Indy Autonomous Challenge
PoliMOVE passes TUM in the final pass of the competition at the Las Vegas Motor Speedway.

Technology’s Edge in the Energy Industry

July 20, 2023
The racetrack has demonstrated that it’s the toughest test site available when it comes to new applications, but those that prove themselves improve the overall product.

Well, the 107th running of the Indy 500 is in the history books. Watching car racing is like following technology. It’s never boring and sometimes it’s downright adrenaline pumping like the tire flying off the race car this year. The tire flew over the crowd and landed in a parking lot damaging a parked car, but no one was hurt. It was an exciting race, which is what makes the event so electrifying. Speaking of electrifying, what about those Formula E races.

This year marks Formula E’s 9th season. Officially it’s called the ABB FIA Formula E World Championship, and you can download smartphone apps for tracking the action. Years ago, I was at a T&D conference and saw a Formula E race car sitting on the floor. It caught my attention because e-racing gives electric vehicle (EV) technologies the racer’s edge.

The racetrack has demonstrated that it’s the toughest test site available when it comes to new applications, but those that prove themselves improve the overall product. The simple rear view mirror was introduced on the racetrack as were disc-brakes. Racing teams look for an edge to beat their opponents and advanced technologies do that.


Formula E racing is doing that in many ways with its ePerformance applications. Their 9th season has started, and the GEN3 formula E car was introduced with its 350 kW (469-hp) motor, but it doesn’t stop there. These machines are lighter, faster, and designed specifically for street racing, Grand Prix style, not drag racing.

When electric motors were added to each wheel, it redefined all-wheel drive. Innovations in regenerative braking systems provided power back to the battery and extended miles-per-watt capabilities. The future of ultra-fast chargers, recyclable batteries, and new composite body materials are in the racetrack’s testing laboratories right now.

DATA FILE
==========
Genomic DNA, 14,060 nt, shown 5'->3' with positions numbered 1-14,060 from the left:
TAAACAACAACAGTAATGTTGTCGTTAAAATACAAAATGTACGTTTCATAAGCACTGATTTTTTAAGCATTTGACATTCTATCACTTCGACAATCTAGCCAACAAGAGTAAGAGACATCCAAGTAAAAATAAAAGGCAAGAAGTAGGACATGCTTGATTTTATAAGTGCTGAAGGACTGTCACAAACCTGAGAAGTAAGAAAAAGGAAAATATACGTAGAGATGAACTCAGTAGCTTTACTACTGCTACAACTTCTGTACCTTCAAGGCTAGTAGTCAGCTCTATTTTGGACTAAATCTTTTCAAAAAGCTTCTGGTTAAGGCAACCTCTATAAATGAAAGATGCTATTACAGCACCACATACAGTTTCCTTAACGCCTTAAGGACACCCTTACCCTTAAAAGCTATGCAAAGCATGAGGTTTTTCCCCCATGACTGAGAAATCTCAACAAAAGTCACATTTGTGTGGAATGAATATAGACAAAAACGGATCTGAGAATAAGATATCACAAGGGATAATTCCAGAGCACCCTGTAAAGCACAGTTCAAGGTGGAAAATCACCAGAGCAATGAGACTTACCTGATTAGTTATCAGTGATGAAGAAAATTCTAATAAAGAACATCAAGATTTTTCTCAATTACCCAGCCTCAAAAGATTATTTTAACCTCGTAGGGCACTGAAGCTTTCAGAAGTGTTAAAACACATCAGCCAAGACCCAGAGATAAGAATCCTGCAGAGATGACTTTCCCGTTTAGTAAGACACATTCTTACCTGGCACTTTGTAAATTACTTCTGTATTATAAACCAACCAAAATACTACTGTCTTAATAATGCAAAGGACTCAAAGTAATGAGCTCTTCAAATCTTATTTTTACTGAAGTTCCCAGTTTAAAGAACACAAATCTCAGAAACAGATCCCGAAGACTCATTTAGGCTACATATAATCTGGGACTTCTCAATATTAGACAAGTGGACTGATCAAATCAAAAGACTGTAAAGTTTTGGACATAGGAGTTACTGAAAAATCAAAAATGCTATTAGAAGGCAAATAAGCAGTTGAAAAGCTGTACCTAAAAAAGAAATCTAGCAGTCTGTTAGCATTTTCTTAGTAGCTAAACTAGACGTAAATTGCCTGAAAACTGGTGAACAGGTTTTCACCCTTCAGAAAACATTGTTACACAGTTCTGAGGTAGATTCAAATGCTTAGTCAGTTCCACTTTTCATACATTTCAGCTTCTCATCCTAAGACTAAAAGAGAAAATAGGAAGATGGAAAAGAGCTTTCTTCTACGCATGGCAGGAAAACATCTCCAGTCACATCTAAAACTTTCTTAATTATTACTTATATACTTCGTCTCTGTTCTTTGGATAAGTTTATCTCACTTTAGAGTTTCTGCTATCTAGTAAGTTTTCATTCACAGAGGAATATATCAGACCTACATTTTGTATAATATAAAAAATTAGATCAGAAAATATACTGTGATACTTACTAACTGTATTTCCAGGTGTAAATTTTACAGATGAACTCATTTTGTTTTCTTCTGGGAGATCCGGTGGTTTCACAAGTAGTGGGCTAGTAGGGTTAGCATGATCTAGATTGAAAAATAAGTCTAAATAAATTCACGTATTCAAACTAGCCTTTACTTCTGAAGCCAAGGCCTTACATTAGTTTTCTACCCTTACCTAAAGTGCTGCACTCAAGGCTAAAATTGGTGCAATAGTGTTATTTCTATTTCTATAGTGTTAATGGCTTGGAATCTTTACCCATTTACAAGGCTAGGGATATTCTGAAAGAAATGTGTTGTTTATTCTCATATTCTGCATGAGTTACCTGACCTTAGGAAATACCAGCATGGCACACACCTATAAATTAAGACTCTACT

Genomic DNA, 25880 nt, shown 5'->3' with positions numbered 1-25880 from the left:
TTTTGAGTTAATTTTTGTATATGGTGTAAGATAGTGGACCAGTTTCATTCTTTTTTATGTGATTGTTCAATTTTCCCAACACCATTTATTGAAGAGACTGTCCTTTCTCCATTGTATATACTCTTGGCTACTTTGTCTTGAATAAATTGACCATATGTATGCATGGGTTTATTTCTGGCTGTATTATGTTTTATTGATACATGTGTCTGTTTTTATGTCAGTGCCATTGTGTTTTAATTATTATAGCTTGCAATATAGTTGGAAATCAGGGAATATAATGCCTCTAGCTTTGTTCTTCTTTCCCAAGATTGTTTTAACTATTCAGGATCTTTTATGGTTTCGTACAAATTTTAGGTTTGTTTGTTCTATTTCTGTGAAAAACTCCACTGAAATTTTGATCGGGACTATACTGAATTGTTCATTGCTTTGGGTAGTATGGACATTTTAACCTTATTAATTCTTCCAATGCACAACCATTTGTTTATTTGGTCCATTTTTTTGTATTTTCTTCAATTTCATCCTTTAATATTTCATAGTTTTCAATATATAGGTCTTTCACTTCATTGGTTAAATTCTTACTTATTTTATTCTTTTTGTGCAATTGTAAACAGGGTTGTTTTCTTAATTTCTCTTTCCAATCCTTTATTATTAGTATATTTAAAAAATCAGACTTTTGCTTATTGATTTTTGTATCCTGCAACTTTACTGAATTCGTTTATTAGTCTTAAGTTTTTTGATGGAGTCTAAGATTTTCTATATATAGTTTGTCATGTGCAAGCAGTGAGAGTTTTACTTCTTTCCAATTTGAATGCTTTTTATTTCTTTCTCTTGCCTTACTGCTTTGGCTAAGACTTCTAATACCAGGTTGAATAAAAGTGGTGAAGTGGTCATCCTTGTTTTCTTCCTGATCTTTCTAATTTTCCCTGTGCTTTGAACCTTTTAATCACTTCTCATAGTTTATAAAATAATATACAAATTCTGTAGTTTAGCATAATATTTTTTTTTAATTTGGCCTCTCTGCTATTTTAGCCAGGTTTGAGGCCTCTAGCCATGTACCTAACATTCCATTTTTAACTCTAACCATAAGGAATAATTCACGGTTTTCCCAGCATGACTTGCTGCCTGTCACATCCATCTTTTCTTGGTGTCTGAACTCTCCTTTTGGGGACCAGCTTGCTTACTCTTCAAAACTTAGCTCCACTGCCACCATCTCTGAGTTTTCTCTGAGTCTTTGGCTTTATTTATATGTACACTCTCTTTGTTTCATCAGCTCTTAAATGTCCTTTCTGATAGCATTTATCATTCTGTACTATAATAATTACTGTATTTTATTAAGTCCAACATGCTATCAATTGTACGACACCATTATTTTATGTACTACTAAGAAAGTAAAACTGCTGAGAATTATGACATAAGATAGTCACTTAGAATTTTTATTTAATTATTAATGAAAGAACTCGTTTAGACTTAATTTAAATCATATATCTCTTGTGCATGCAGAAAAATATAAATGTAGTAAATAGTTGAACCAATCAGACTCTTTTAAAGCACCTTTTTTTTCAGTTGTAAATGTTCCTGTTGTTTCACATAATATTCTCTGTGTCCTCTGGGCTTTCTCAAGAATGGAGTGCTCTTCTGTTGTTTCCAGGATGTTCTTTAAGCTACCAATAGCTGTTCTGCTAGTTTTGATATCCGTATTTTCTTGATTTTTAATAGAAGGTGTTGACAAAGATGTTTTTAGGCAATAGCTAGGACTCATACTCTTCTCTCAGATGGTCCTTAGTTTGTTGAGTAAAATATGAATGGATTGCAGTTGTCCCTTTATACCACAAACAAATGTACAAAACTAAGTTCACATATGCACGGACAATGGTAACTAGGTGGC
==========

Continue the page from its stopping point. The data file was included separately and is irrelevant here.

Researching these future applications led me to a branch of the digital family tree that has been on pit row for many years, but hasn’t grabbed headlines. If you look closely, you’ll see digital twin technology, predictive analytics, and sophisticated software. A closer view reveals that machine learning, algorithms, and other trappings of artificial intelligence (AI) are also evident. Racing teams are tapping into technology’s edge big time.

More Awareness   

Have you heard of the Indy Autonomous Challenge (IAC)? Keeping it simple, the IAC website said it’s a high-speed self-driving car racing event to challenge advanced technologies. These are not EVs, they use internal combustion engines with all of the standard accoutrements found in the typical Indy race cars. The student-teams add optical GPS-units, optical sensors, LiDAR, radars, supercomputer, cutting-edge AI algorithms, etc. to make these race cars fully autonomous.

These races have been taking place for several years and some experts are saying the competition is pushing the boundaries of fully autonomous driving platforms. These vehicles are the most advanced in the world and are capable of operating at high speeds on the demanding racecourse with other autonomous race cars, but imagine this technology applied to drones. It would be a game changer for vegetation and wildfire surveys along rights-of-ways not to mention storm-recovery efforts.

Autonomous Drones

When will autonomous drones be available for power line surveys? With the advancements being made in autonomous vehicle platforms, that’s a question that keeps popping up. Presently, the Federal Aviation Administration (FAA) only allows Uncrewed Aircraft Systems (UAS) to be operated within the pilot’s line of sight and must remain under 400 ft (122 m).

The FAA has been investigating the possibility of operating autonomous drones to operate beyond visual line-of-sight (BVLOS). Some waivers have been issued and several utilities have taken part. Currently UAS BVLOS is still in the realm of no-can-do, but that may be changing. Last year the FAA’s Aviation Rulemaking Committee (ARC) finalized its report titled “UAS BVLOS ARC.”

The report recommends expanding UAS BVLOS with lots of caveats and training requirements. The ARC recognizes the knowledge gained in the waivered programs and improvements in the technologies involved. It also acknowledges the economic and societal benefits UAS BVLOS offers many businesses such as the power delivery industry. There is still a long way to go, but the report lays out a logical progression to achieving UAS BVLOS!

Drones need to be able to fly BVLOS to make a difference in our world of new normals due to climate change. Vegetation management needs this ability in its toolbox to keep up with wildfires and extreme weather events. We have the technology, now we need regulatory support to make it happen.

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